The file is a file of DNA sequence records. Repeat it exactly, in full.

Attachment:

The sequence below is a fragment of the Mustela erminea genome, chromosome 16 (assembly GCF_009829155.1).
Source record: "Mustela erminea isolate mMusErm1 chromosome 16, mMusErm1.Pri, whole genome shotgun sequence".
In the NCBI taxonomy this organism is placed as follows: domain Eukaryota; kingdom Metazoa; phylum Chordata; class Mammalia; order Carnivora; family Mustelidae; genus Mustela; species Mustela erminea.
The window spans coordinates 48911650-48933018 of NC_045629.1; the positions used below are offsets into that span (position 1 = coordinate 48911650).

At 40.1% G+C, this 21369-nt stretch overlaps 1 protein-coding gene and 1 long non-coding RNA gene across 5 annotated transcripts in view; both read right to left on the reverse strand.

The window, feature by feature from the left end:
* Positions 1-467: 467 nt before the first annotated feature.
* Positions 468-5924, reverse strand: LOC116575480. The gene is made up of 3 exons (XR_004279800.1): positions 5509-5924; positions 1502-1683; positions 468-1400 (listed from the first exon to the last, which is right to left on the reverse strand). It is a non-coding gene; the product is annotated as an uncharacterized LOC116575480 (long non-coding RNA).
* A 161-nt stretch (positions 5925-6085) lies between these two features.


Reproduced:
The sequence below is a fragment of the Mustela erminea genome, chromosome 16 (assembly GCF_009829155.1).
Source record: "Mustela erminea isolate mMusErm1 chromosome 16, mMusErm1.Pri, whole genome shotgun sequence".
In the NCBI taxonomy this organism is placed as follows: domain Eukaryota; kingdom Metazoa; phylum Chordata; class Mammalia; order Carnivora; family Mustelidae; genus Mustela; species Mustela erminea.
The window spans coordinates 48911650-48933018 of NC_045629.1; the positions used below are offsets into that span (position 1 = coordinate 48911650).

At 40.1% G+C, this 21369-nt stretch overlaps 1 protein-coding gene and 1 long non-coding RNA gene across 5 annotated transcripts in view; both read right to left on the reverse strand.

The window, feature by feature from the left end:
* Positions 1-467: 467 nt before the first annotated feature.
* Positions 468-5924, reverse strand: LOC116575480. The gene is made up of 3 exons (XR_004279800.1): positions 5509-5924; positions 1502-1683; positions 468-1400 (listed from the first exon to the last, which is right to left on the reverse strand). It is a non-coding gene; the product is annotated as an uncharacterized LOC116575480 (long non-coding RNA).
* A 161-nt stretch (positions 5925-6085) lies between these two features.